Scandinavian Furniture and Living Trends with Classics of Furniture Design

Scandinavia has always been influenced by its agrarian traditions, consequently the generous portion of naturalness and pragmatism that characterises the Scandinavian style should come as no surprise. Until the 20th century, life in large parts of Scandinavia was hard, money was scarce, neither means nor use for decoration were present, and functional, simple decor was the inevitable consequence. The desire of improving the lives of the population through architecture and design was omnipresent: simple, well-made products should make life in Scandinavia better. Unlike other parts of Europe, the attitudes and evolving understanding of design that spread throughout the Scandinavian population were not reserved for the intellectual elite but were absorbed into the majority of Scandinavian households.

The Danish term Hygge has become synonymous with comfort and safety. The expression for the Scandinavian way of life stands diametrically opposed to the fast pace of our modern world and defines the retreat into the private and the return to the original. A cosy home is essential. The Danish philosophy of life says that in our everyday lives, regardless of the season, heat, comfort, and familiarity must be present, so that we lead a happy and balanced life. There are many things that can be Hyggelig - picnicking in nature, candlelight, knitting in front of the fireplace or eating together with friends. And in the contemporary living area, the trend term Hygge is indispensable: pastel colours, natural-looking lighting, clear structures, and many home textiles are guarantors of the necessary cosiness.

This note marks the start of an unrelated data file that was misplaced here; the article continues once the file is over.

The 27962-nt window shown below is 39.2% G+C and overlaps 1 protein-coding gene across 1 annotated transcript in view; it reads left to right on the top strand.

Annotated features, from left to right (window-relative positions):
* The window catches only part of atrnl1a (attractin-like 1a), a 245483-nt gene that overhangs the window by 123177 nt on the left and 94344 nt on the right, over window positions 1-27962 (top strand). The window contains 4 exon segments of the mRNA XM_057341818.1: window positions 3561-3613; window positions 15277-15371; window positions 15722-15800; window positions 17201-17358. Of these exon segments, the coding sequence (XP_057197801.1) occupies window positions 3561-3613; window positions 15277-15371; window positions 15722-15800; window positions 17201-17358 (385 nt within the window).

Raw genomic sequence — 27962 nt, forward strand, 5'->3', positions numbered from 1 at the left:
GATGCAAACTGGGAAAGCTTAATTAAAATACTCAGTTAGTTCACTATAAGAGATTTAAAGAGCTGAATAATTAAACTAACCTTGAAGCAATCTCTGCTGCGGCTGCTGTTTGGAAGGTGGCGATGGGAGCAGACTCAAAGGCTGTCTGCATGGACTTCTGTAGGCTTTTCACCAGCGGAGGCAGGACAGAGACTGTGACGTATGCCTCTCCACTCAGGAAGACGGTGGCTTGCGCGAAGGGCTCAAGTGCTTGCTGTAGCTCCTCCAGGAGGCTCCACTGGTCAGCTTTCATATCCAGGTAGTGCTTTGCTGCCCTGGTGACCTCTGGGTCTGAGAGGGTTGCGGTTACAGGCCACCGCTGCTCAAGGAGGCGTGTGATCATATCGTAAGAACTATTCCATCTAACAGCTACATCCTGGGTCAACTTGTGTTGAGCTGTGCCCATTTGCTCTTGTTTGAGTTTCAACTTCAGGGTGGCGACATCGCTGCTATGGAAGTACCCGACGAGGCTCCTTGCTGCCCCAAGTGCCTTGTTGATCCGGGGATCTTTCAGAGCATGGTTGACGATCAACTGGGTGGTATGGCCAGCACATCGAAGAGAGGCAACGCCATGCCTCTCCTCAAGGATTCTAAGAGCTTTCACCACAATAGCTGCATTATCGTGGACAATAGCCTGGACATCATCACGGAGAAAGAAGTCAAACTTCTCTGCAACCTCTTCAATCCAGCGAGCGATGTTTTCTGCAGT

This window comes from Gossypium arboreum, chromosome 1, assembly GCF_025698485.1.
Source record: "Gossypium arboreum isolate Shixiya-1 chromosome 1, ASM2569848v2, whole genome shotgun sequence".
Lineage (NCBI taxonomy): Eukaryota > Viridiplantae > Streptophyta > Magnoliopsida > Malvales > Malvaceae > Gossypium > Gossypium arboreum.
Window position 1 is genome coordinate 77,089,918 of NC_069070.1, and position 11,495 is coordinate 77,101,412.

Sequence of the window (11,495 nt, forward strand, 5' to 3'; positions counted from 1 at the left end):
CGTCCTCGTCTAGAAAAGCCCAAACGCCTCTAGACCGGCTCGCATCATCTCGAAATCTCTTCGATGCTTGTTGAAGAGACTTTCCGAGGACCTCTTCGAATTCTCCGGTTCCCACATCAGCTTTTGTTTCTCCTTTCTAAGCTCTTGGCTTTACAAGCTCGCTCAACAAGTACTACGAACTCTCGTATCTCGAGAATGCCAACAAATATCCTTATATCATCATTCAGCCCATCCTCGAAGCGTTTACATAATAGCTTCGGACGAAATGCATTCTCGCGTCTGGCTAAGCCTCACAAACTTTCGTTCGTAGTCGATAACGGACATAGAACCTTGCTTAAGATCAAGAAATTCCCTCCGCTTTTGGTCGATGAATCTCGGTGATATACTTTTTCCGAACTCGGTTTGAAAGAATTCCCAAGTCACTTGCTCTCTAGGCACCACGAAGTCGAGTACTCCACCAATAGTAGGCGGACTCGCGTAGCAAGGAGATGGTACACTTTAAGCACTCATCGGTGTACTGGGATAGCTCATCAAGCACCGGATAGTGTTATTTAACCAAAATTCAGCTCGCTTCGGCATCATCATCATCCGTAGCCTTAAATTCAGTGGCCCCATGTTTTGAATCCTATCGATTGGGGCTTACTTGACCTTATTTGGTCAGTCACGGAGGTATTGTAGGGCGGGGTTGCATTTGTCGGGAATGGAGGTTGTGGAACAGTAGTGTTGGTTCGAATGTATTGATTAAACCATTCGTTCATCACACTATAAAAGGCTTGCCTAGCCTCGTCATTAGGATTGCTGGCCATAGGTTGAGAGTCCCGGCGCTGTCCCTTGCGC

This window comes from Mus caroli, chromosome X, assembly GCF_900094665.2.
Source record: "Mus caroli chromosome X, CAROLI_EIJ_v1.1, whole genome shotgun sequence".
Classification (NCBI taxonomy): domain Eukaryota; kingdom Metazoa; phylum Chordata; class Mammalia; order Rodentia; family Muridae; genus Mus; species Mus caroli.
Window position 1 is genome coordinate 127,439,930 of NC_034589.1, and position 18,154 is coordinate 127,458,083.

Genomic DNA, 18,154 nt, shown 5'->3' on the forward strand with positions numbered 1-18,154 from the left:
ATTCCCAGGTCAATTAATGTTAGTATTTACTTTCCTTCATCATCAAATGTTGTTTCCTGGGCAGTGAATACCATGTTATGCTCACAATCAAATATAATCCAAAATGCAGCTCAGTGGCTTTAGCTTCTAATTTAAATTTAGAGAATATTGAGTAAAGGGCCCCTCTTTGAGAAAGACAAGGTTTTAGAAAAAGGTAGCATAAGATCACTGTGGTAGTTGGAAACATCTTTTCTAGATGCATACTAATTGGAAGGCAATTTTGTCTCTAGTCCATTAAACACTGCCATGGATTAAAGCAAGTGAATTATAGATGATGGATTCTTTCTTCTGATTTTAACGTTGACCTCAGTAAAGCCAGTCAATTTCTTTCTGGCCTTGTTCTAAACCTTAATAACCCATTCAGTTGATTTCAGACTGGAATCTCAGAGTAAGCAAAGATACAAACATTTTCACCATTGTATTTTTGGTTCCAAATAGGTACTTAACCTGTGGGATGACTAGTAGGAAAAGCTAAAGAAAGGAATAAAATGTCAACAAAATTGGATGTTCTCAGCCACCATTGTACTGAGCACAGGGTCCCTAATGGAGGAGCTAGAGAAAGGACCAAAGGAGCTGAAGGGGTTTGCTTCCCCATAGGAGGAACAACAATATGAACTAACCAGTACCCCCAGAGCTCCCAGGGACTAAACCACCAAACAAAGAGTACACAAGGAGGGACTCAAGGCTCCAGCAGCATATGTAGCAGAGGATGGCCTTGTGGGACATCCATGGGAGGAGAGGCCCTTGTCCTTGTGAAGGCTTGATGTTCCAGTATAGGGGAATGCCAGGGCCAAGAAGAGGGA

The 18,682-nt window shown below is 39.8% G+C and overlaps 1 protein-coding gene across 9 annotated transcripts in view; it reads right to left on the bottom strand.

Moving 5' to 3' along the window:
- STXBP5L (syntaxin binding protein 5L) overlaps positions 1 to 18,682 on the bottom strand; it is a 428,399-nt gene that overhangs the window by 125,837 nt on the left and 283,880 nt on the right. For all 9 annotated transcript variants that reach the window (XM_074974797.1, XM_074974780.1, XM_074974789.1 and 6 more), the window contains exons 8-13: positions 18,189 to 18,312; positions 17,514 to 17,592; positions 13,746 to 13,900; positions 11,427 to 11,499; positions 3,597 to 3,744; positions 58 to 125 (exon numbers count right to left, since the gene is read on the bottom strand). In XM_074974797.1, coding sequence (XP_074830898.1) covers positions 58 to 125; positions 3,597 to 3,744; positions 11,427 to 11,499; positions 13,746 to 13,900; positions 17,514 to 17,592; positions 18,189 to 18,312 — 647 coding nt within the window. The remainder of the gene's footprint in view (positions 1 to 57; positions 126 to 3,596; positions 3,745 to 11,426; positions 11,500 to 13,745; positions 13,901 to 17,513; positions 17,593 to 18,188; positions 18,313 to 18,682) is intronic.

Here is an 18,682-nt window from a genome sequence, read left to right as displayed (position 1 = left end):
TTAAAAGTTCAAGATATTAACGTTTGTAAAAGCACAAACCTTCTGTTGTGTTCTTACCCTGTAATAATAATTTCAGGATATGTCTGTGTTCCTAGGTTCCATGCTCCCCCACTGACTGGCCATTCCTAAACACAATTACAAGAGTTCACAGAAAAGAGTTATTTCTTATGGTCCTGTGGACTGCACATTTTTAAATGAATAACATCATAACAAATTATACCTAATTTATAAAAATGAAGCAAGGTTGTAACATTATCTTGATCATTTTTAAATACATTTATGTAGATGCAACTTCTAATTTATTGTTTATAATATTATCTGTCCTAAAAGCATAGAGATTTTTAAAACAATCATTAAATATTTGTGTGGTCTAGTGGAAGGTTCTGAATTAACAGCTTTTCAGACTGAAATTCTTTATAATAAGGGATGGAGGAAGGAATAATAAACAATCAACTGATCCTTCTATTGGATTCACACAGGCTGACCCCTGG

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The fact that Scandinavian design, despite its reduction and simplicity, is by no means cold and foreign, but rather brings warmth into the living space through natural materials such as wood and linen as well as light tones, has probably contributed to the continued success of Scandinavian design. The Scandinavians' great interest in architecture and design continues to this day, which is why Sweden, Denmark, and Finland remain faithful to their style without becoming boring, rather manage to continually bring forth exciting yet simple new design treasures. Conscious reduction is characteristic of both classic and contemporary designs.
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Scandinavian design legends such as Alvar Aalto, Poul Henningsen, Eero Saarinen, Verner Panton, Arne Jacobsen or Hans J Wegner have realised classics that can still be found in countless apartments, even far beyond Scandinavia. For example, the Egg Chair by Danish architect and designer Arne Jacobsen, one of the great classics of the 20th century, perfectly demonstrates the Danish design tradition, a tradition to which Jacobsen made such an important contribution.
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In addition to established classics, Scandinavia produces ever more contemporary creations by younger designers such as Kasper Salto, Cecilie Manz or Hee Welling.
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A mix which means that both traditional Scandinavian furniture manufacturers such as String, Carl Hansen & Søn, Fritz Hansen, Louis Poulsen or Andersen as well as younger companies such as Muuto, Normann Copenhagen, HAY or &tradition supply new and time-honoured Scandinavian design for everyone.

Many Scandinavian designs follow the principles of the Bauhaus and Chicago School, and are simple, straightforward, and clear: practical furniture whose design follows its function and does not require many flourishes or embellishments. The balance between sculptural form and purposefulness is typical of the Scandinavian style. Less is more: apartments are characterised by a few selected objects, none of which tries to push themselves into the foreground. Scandinavian furniture and accessories tend to timelessness rather than following short-lived trends: many style-defining Scandinavian design classics are well over 50 years old, yet remain contemporary thanks to their simplicity.